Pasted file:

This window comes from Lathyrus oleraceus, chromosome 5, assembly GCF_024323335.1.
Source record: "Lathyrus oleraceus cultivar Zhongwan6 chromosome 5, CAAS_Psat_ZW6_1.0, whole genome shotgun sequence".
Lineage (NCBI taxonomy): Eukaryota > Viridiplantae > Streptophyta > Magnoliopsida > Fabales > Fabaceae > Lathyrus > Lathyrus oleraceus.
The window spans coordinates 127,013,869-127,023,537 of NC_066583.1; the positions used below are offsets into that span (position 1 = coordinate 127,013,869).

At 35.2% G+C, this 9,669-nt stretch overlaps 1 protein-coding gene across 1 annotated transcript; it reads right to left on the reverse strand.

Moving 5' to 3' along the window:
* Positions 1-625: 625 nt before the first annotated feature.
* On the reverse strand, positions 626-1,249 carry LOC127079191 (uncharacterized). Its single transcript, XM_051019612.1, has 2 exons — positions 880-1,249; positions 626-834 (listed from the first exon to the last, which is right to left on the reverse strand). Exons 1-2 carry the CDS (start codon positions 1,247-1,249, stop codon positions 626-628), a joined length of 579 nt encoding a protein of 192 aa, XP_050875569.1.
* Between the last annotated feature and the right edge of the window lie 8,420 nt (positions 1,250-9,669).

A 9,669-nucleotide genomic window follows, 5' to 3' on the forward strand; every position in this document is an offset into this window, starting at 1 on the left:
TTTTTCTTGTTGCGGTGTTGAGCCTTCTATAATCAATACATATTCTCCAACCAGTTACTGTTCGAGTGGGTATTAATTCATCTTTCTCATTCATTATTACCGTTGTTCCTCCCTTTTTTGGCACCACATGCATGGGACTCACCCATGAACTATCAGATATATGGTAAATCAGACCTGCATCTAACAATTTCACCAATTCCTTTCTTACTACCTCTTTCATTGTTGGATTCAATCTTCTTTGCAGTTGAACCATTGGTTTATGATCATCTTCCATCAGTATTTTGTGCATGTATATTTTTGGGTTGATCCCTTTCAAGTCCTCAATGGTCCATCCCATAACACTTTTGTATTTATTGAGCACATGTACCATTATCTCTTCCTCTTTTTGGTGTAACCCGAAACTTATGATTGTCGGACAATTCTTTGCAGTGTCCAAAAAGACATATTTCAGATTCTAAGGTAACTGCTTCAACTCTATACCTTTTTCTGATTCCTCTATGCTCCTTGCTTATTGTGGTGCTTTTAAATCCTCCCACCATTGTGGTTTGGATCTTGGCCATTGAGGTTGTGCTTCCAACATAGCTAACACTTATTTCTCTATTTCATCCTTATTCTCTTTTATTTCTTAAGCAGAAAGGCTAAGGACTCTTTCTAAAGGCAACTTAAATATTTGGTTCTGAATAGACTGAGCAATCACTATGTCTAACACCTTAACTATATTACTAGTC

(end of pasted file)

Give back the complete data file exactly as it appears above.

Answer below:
This window comes from Lathyrus oleraceus, chromosome 5, assembly GCF_024323335.1.
Source record: "Lathyrus oleraceus cultivar Zhongwan6 chromosome 5, CAAS_Psat_ZW6_1.0, whole genome shotgun sequence".
Lineage (NCBI taxonomy): Eukaryota > Viridiplantae > Streptophyta > Magnoliopsida > Fabales > Fabaceae > Lathyrus > Lathyrus oleraceus.
The window spans coordinates 127,013,869-127,023,537 of NC_066583.1; the positions used below are offsets into that span (position 1 = coordinate 127,013,869).

At 35.2% G+C, this 9,669-nt stretch overlaps 1 protein-coding gene across 1 annotated transcript; it reads right to left on the reverse strand.

Moving 5' to 3' along the window:
* Positions 1-625: 625 nt before the first annotated feature.
* On the reverse strand, positions 626-1,249 carry LOC127079191 (uncharacterized). Its single transcript, XM_051019612.1, has 2 exons — positions 880-1,249; positions 626-834 (listed from the first exon to the last, which is right to left on the reverse strand). Exons 1-2 carry the CDS (start codon positions 1,247-1,249, stop codon positions 626-628), a joined length of 579 nt encoding a protein of 192 aa, XP_050875569.1.
* Between the last annotated feature and the right edge of the window lie 8,420 nt (positions 1,250-9,669).

A 9,669-nucleotide genomic window follows, 5' to 3' on the forward strand; every position in this document is an offset into this window, starting at 1 on the left:
TTTTTCTTGTTGCGGTGTTGAGCCTTCTATAATCAATACATATTCTCCAACCAGTTACTGTTCGAGTGGGTATTAATTCATCTTTCTCATTCATTATTACCGTTGTTCCTCCCTTTTTTGGCACCACATGCATGGGACTCACCCATGAACTATCAGATATATGGTAAATCAGACCTGCATCTAACAATTTCACCAATTCCTTTCTTACTACCTCTTTCATTGTTGGATTCAATCTTCTTTGCAGTTGAACCATTGGTTTATGATCATCTTCCATCAGTATTTTGTGCATGTATATTTTTGGGTTGATCCCTTTCAAGTCCTCAATGGTCCATCCCATAACACTTTTGTATTTATTGAGCACATGTACCATTATCTCTTCCTCTTTTTGGTGTAACCCGAAACTTATGATTGTCGGACAATTCTTTGCAGTGTCCAAAAAGACATATTTCAGATTCTAAGGTAACTGCTTCAACTCTATACCTTTTTCTGATTCCTCTATGCTCCTTGCTTATTGTGGTGCTTTTAAATCCTCCCACCATTGTGGTTTGGATCTTGGCCATTGAGGTTGTGCTTCCAACATAGCTAACACTTATTTCTCTATTTCATCCTTATTCTCTTTTATTTCTTAAGCAGAAAGGCTAAGGACTCTTTCTAAAGGCAACTTAAATATTTGGTTCTGAATAGACTGAGCAATCACTATGTCTAACACCTTAACTATATTACTAGTC